Column 418to be children in full-time employment, where children work down mines and where workers are paid as little as 50p an hour?
Miss Widdecombe: Will the hon. Lady now tell us when any member of the Government has suggested any of those things? [Interruption.]
Ms Squire: It seems that the jobseeker's agreement and the Jobseekers Bill suggest that there is no problem with people working for as little as 50p an hour. That sort of level of pay puts pressure on families to suggest that their children and young people should find any job, however poorly paid.
Miss Widdecombe: But the hon. Lady mentioned a number of horrors, including child labour. Where does that come into the Bill?
Ms Squire: I am saying to the hon. Lady that she has refused to set a level below which she thinks that it will be unreasonable for anyone of any age to work, and that that appears to me to be imitating the employment practices which, tragically and unjustly, continue to exist in other parts of the world where children continue to be engaged in horrific manual labour and wages are as little as 50p an hour.
Mr. McCartney: It is a fact--the Minister of State knows it, and she has been disingenuous not to admit it in the debate--that, under the young person's jobseeker's agreement, if the Minister carries a set of proposals that the Government will set out after the Bill is passed, young people coming out of care will lose the right to any form of income. Those are young people, newly out of care. The truth is that the Government are attacking, and will tomorrow attack, the very young people whom the Minister of State says that she will defend.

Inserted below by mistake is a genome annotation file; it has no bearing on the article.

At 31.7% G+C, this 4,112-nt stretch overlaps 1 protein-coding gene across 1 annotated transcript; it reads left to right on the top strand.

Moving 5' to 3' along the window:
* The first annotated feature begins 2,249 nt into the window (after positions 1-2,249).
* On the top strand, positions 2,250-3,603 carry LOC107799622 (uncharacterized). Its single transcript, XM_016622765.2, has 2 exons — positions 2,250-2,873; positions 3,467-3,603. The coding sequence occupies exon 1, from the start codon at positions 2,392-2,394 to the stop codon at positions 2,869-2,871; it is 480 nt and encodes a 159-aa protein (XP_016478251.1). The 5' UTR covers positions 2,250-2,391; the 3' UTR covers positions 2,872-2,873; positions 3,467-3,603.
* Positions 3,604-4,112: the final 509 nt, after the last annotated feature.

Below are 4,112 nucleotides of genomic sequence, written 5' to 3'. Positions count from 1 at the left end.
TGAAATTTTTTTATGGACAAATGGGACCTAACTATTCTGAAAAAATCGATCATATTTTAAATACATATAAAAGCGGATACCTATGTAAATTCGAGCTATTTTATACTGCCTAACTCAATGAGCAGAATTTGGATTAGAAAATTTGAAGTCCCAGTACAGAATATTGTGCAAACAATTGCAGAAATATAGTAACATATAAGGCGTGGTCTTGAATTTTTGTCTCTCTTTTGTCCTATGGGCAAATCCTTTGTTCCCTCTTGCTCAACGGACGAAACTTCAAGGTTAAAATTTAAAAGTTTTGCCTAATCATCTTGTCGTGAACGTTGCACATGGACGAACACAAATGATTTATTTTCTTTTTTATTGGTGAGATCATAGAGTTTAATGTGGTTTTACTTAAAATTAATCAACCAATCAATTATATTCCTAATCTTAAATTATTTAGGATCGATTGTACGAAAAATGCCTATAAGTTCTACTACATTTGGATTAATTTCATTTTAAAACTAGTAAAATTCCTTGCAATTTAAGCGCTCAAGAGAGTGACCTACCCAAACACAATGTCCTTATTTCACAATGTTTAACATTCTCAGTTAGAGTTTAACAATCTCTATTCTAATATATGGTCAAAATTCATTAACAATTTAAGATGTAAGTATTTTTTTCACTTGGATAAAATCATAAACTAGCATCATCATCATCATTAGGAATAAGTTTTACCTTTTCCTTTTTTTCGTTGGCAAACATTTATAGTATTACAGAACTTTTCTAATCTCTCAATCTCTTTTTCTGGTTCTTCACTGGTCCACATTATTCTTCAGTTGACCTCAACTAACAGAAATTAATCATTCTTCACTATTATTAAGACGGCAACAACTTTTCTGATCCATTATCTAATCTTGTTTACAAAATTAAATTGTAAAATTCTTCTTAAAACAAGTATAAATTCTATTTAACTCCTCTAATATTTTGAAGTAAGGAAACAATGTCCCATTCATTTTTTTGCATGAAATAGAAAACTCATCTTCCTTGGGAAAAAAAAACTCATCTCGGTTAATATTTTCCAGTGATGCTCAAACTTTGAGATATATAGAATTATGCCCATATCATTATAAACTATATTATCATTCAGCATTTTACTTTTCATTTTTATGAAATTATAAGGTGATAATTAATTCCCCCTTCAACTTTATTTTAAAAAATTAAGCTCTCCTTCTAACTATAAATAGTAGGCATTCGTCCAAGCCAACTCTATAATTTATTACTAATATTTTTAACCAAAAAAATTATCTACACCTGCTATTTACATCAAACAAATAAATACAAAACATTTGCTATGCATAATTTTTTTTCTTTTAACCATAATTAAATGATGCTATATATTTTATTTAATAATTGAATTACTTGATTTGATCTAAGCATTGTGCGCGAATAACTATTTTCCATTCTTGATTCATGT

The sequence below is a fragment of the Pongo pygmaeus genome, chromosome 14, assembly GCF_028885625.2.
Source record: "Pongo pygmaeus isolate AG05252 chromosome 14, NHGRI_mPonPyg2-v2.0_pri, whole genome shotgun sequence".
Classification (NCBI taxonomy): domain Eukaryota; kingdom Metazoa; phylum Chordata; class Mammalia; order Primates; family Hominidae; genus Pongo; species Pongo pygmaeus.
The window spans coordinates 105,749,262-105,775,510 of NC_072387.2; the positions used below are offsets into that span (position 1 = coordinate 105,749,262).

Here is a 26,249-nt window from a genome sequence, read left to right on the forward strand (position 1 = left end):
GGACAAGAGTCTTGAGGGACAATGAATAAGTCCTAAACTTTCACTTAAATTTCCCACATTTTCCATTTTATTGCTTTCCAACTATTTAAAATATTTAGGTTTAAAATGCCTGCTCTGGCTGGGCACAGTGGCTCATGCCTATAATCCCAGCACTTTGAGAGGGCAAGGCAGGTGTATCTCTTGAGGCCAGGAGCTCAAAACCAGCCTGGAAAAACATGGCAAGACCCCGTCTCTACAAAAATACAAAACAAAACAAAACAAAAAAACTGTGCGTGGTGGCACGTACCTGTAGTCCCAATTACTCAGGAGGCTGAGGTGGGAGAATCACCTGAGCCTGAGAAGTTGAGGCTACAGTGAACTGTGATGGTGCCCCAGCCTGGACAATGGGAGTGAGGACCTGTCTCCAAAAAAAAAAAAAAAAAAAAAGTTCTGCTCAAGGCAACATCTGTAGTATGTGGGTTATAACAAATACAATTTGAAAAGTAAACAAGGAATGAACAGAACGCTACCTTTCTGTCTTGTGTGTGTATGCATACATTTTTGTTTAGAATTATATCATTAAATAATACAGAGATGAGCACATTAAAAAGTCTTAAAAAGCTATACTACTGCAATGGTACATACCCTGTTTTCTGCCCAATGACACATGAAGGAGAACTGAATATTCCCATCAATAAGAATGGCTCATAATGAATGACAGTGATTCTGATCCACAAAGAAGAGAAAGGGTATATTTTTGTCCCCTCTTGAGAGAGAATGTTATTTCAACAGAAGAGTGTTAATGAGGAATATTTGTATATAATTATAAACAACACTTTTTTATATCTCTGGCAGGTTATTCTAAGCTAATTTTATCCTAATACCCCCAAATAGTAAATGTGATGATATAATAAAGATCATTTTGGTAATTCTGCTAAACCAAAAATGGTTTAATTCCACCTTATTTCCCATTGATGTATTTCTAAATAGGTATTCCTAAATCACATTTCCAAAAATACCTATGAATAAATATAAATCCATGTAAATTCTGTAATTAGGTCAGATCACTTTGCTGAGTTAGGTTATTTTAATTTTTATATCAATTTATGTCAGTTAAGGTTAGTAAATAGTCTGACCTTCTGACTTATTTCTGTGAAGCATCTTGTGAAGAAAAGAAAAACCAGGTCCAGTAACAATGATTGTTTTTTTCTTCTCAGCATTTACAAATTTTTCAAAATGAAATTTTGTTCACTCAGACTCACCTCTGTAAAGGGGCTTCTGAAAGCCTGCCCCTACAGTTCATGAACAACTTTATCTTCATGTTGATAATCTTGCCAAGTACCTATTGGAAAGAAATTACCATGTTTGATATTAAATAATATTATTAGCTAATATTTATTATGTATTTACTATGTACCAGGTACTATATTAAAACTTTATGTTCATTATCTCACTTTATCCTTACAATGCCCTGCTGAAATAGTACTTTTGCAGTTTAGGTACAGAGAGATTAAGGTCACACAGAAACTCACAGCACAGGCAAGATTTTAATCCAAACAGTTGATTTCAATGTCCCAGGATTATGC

Ms Squire: I thank my hon. Friend for those excellent arguments. When the Government are considering ways in which to create decently paid employment, they should consider the fact that good companies do not make investment decisions based solely on labour costs; they consider other aspects to be important, such as a highly skilled and motivated work force, an efficient transport and communications network and good research and development. Those can be far more effective than low pay in attracting inward investment and helping to create jobs.
If the Government are serious about reducing unemployment, they should also alter, as my hon. Friend the Member for Makerfield said, their education and training policies, especially as reflected in the contents of the Bill. The Government should eliminate the contradictions created by existing rules rather than set up other barriers.
In conclusion, I hope, albeit faintly, that the Government will support the amendments. It appears that their employment strategy is designed simply to move people from unwaged poverty into waged poverty. That merely exchanges one set of problems for another. Pay is probably the clearest signal that we give of the value and worth that is placed on a person's work. Without a minimum prescribed amount of remuneration, contained in our amendments Nos. 1 and 2, the only